Follow on:  These is another way to solve this problem, and it is the one in the SHOWiT, and which I had overlooked: no ip route-cache cef on R6-F0/0.  The ip multicast-routing is then not necessary.  Why this makes a difference, I have not the faintest idea.  Just quirky behavior … a magic bullet.  They might at least have mentioned it in the AK!

The first few multicast pings

I know that in a sparse mode scenario you should discard the results of the first two or three pings.  But I want to be able to explain them.  Here are the results from this lab:

CAT2#
CAT2#! =================> First ping
CAT2#
CAT2#ping 239.10.10.10
Type escape sequence to abort.
Sending 1, 100-byte ICMP Echos to 239.10.10.10, timeout is 2 seconds:
Reply to request 0 from 172.16.31.3, 4 ms
Reply to request 0 from 172.16.26.6, 228 ms
Reply to request 0 from 172.16.124.2, 220 ms
Reply to request 0 from 172.16.124.4, 212 ms
CAT2#
CAT2#
CAT2#! =================> Second ping
CAT2#
CAT2#ping 239.10.10.10
Type escape sequence to abort.
Sending 1, 100-byte ICMP Echos to 239.10.10.10, timeout is 2 seconds:
Reply to request 0 from 172.16.31.3, 4 ms
Reply to request 0 from 172.16.26.6, 80 ms
Reply to request 0 from 172.16.124.4, 76 ms
Reply to request 0 from 172.16.26.6, 68 ms
Reply to request 0 from 172.16.124.2, 60 ms
Reply to request 0 from 172.16.124.4, 52 ms
Reply to request 0 from 172.16.124.2, 44 ms
Reply to request 0 from 172.16.13.1, 32 ms
CAT2#
CAT2#
CAT2#! =================> Third and subsequent pings
CAT2#
CAT2#ping 239.10.10.10
Type escape sequence to abort.
Sending 1, 100-byte ICMP Echos to 239.10.10.10, timeout is 2 seconds:
Reply to request 0 from 172.16.31.3, 4 ms
Reply to request 0 from 172.16.26.6, 64 ms
Reply to request 0 from 172.16.124.2, 56 ms
Reply to request 0 from 172.16.124.4, 48 ms
Reply to request 0 from 172.16.13.1, 32 ms
CAT2#
CAT2#

On the first ping, I get no response from R1, althogh it is evidently forwarding the ping to R2 and R4.  I wonder why.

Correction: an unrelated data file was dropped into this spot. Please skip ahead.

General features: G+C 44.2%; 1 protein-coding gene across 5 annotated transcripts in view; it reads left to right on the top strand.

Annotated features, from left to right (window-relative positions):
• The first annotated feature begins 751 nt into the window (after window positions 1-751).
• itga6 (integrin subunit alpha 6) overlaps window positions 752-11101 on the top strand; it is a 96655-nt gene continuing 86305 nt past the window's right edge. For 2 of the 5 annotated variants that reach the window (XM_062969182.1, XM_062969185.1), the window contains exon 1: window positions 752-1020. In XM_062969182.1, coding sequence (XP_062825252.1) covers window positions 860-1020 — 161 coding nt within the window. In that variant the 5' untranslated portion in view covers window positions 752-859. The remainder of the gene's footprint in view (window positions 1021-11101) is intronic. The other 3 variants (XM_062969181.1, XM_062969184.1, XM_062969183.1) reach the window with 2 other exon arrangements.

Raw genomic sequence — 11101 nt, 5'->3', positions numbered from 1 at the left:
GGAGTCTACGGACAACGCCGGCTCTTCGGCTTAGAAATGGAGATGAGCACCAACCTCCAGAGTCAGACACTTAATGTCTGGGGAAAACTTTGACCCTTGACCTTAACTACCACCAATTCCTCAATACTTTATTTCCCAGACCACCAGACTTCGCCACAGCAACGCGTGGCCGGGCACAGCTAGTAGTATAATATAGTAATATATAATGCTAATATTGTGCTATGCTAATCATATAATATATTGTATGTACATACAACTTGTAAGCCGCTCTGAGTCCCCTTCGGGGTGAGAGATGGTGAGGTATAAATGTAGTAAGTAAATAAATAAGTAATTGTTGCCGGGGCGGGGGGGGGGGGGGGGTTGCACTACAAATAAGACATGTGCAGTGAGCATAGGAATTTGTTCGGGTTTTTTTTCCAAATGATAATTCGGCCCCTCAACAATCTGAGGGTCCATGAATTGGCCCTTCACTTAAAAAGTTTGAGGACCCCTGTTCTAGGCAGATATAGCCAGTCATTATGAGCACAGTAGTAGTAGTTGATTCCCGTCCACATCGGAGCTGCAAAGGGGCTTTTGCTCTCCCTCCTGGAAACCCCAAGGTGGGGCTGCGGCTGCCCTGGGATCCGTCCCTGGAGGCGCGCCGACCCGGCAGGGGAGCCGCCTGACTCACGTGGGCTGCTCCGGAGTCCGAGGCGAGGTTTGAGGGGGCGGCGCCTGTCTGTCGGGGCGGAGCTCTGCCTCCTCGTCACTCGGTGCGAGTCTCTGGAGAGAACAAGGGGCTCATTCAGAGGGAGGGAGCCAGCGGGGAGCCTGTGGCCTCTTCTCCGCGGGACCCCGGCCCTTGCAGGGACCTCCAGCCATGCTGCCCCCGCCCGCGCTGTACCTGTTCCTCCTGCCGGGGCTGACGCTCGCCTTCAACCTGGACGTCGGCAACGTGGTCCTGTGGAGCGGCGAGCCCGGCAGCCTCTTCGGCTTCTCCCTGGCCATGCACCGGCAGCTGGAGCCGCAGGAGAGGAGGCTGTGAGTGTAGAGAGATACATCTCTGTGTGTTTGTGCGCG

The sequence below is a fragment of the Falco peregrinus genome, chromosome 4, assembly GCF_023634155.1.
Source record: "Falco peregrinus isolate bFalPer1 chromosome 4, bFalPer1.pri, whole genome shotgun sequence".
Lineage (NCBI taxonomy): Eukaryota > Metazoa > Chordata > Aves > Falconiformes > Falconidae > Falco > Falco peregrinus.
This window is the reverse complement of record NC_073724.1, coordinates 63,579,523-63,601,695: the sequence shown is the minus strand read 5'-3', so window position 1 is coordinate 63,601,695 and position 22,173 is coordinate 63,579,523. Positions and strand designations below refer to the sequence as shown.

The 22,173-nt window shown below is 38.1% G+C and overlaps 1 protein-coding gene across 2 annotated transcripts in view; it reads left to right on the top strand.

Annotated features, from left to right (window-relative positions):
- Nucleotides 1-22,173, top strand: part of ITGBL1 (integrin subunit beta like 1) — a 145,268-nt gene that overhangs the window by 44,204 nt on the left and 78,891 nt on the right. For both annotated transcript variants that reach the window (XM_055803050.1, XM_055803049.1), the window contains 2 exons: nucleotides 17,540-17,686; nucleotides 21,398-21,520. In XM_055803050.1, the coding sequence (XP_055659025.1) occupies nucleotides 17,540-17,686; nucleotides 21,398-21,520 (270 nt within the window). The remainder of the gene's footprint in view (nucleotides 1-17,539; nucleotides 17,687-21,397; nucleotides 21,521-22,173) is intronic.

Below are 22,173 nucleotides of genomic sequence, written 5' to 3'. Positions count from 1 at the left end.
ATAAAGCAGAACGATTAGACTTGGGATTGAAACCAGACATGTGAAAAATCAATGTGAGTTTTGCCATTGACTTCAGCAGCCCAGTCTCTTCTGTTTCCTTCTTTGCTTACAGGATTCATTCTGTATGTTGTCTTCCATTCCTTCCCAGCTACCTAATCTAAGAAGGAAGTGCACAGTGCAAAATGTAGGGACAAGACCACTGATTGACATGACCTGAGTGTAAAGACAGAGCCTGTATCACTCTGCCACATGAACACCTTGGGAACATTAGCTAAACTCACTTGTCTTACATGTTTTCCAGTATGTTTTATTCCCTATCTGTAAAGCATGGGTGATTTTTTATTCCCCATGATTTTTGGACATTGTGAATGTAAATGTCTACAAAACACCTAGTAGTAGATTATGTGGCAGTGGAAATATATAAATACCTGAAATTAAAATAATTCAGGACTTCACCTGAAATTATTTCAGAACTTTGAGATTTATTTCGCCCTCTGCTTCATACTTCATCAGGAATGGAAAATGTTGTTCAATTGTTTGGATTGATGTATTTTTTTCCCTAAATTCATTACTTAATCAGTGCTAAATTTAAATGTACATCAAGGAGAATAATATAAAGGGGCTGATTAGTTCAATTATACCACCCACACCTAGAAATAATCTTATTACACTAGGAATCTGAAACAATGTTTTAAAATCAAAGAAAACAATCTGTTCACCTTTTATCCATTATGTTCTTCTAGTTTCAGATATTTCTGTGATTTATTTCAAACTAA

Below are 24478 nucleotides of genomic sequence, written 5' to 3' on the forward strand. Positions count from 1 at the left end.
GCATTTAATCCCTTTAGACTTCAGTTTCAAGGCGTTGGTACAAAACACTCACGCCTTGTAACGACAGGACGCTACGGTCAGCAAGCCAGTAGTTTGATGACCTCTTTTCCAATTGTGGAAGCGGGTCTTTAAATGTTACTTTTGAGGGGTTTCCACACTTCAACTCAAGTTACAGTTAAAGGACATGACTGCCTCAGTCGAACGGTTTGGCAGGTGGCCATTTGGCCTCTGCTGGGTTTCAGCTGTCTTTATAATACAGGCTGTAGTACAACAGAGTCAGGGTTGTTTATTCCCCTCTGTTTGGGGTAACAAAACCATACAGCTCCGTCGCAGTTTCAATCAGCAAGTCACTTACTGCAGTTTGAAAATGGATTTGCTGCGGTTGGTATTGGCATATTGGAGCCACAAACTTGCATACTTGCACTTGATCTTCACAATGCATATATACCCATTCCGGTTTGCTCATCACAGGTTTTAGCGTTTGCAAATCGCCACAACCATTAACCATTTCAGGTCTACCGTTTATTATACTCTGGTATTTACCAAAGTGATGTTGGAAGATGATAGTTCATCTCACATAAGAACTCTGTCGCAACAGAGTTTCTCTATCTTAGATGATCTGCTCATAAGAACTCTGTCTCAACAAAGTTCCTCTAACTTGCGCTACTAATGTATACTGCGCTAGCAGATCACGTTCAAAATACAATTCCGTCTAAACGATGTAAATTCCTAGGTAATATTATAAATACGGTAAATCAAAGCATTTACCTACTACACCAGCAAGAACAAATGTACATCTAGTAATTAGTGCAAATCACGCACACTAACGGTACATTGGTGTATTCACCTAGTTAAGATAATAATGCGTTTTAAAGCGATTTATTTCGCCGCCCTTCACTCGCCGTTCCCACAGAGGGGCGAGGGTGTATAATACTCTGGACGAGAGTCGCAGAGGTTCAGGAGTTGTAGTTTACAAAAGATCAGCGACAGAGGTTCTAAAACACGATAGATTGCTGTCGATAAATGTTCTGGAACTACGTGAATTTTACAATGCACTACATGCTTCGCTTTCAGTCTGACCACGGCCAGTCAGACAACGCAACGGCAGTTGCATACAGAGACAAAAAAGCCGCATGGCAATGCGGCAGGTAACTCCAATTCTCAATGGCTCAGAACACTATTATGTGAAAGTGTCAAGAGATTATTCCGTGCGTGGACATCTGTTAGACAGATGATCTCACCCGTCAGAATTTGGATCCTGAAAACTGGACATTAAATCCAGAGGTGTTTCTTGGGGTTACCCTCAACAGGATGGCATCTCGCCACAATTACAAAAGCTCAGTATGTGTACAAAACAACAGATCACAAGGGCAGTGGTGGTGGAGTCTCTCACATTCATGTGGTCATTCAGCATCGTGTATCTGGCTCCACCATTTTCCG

On the second ping, I get duplicate responses from R2, R4, and R6.  This is evidently because of the loop.  R6 has two routes to the source, so it believes the ping from both R2 and R4.  It has not sorted out yet which one it prefers.  So it also forwards each ping to the other.

From the third ping onwards, everything is sorted, and you get one response from each router. 

 

Advertisements

1 Comment »

  1. […] couple of weeks ago, I blogged about the behavior of a router when acting as a multicast receiver.  I am thinking of the sort of situation where the router has an ip igmp join-group on the […]

    Pingback by NMC 16.14 Multicast « Kevin Dorrell’s CCIE Study Weblog — 20 Apr 2008 @ 15:44


RSS feed for comments on this post. TrackBack URI

Leave a Reply

Fill in your details below or click an icon to log in:

WordPress.com Logo

You are commenting using your WordPress.com account. Log Out / Change )

Twitter picture

You are commenting using your Twitter account. Log Out / Change )

Facebook photo

You are commenting using your Facebook account. Log Out / Change )

Google+ photo

You are commenting using your Google+ account. Log Out / Change )

Connecting to %s

Blog at WordPress.com.

%d bloggers like this: